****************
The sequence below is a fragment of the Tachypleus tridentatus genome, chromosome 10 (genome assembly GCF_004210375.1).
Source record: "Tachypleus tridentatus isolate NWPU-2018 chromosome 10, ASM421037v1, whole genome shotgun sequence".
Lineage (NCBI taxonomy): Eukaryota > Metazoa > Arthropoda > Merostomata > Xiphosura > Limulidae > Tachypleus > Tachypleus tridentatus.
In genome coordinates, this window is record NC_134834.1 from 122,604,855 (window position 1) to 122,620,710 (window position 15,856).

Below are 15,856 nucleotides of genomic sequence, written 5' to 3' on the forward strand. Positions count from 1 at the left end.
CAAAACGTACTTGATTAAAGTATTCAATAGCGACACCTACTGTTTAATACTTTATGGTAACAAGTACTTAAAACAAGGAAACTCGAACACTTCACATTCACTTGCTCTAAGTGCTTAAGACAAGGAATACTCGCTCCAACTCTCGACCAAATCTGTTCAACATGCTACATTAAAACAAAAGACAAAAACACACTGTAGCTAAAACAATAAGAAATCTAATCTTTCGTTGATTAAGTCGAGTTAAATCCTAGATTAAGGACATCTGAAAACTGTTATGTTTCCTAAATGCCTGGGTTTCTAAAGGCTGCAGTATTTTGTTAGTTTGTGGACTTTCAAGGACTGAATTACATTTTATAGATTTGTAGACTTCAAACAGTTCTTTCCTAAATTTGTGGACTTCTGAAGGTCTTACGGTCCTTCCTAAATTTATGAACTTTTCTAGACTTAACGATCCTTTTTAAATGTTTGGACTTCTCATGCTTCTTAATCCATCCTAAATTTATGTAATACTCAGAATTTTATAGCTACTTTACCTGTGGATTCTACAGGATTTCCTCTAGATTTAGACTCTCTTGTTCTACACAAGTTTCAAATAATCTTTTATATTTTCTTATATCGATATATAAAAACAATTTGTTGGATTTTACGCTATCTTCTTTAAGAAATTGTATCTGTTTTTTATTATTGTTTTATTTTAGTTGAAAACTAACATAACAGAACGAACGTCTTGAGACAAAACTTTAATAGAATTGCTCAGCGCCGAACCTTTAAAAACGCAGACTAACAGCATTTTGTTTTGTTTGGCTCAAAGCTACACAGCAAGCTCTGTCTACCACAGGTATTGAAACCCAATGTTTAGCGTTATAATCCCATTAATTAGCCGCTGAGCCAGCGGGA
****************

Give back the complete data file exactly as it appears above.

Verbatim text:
The sequence below is a fragment of the Tachypleus tridentatus genome, chromosome 10 (genome assembly GCF_004210375.1).
Source record: "Tachypleus tridentatus isolate NWPU-2018 chromosome 10, ASM421037v1, whole genome shotgun sequence".
Lineage (NCBI taxonomy): Eukaryota > Metazoa > Arthropoda > Merostomata > Xiphosura > Limulidae > Tachypleus > Tachypleus tridentatus.
In genome coordinates, this window is record NC_134834.1 from 122,604,855 (window position 1) to 122,620,710 (window position 15,856).

Below are 15,856 nucleotides of genomic sequence, written 5' to 3' on the forward strand. Positions count from 1 at the left end.
CAAAACGTACTTGATTAAAGTATTCAATAGCGACACCTACTGTTTAATACTTTATGGTAACAAGTACTTAAAACAAGGAAACTCGAACACTTCACATTCACTTGCTCTAAGTGCTTAAGACAAGGAATACTCGCTCCAACTCTCGACCAAATCTGTTCAACATGCTACATTAAAACAAAAGACAAAAACACACTGTAGCTAAAACAATAAGAAATCTAATCTTTCGTTGATTAAGTCGAGTTAAATCCTAGATTAAGGACATCTGAAAACTGTTATGTTTCCTAAATGCCTGGGTTTCTAAAGGCTGCAGTATTTTGTTAGTTTGTGGACTTTCAAGGACTGAATTACATTTTATAGATTTGTAGACTTCAAACAGTTCTTTCCTAAATTTGTGGACTTCTGAAGGTCTTACGGTCCTTCCTAAATTTATGAACTTTTCTAGACTTAACGATCCTTTTTAAATGTTTGGACTTCTCATGCTTCTTAATCCATCCTAAATTTATGTAATACTCAGAATTTTATAGCTACTTTACCTGTGGATTCTACAGGATTTCCTCTAGATTTAGACTCTCTTGTTCTACACAAGTTTCAAATAATCTTTTATATTTTCTTATATCGATATATAAAAACAATTTGTTGGATTTTACGCTATCTTCTTTAAGAAATTGTATCTGTTTTTTATTATTGTTTTATTTTAGTTGAAAACTAACATAACAGAACGAACGTCTTGAGACAAAACTTTAATAGAATTGCTCAGCGCCGAACCTTTAAAAACGCAGACTAACAGCATTTTGTTTTGTTTGGCTCAAAGCTACACAGCAAGCTCTGTCTACCACAGGTATTGAAACCCAATGTTTAGCGTTATAATCCCATTAATTAGCCGCTGAGCCAGCGGGA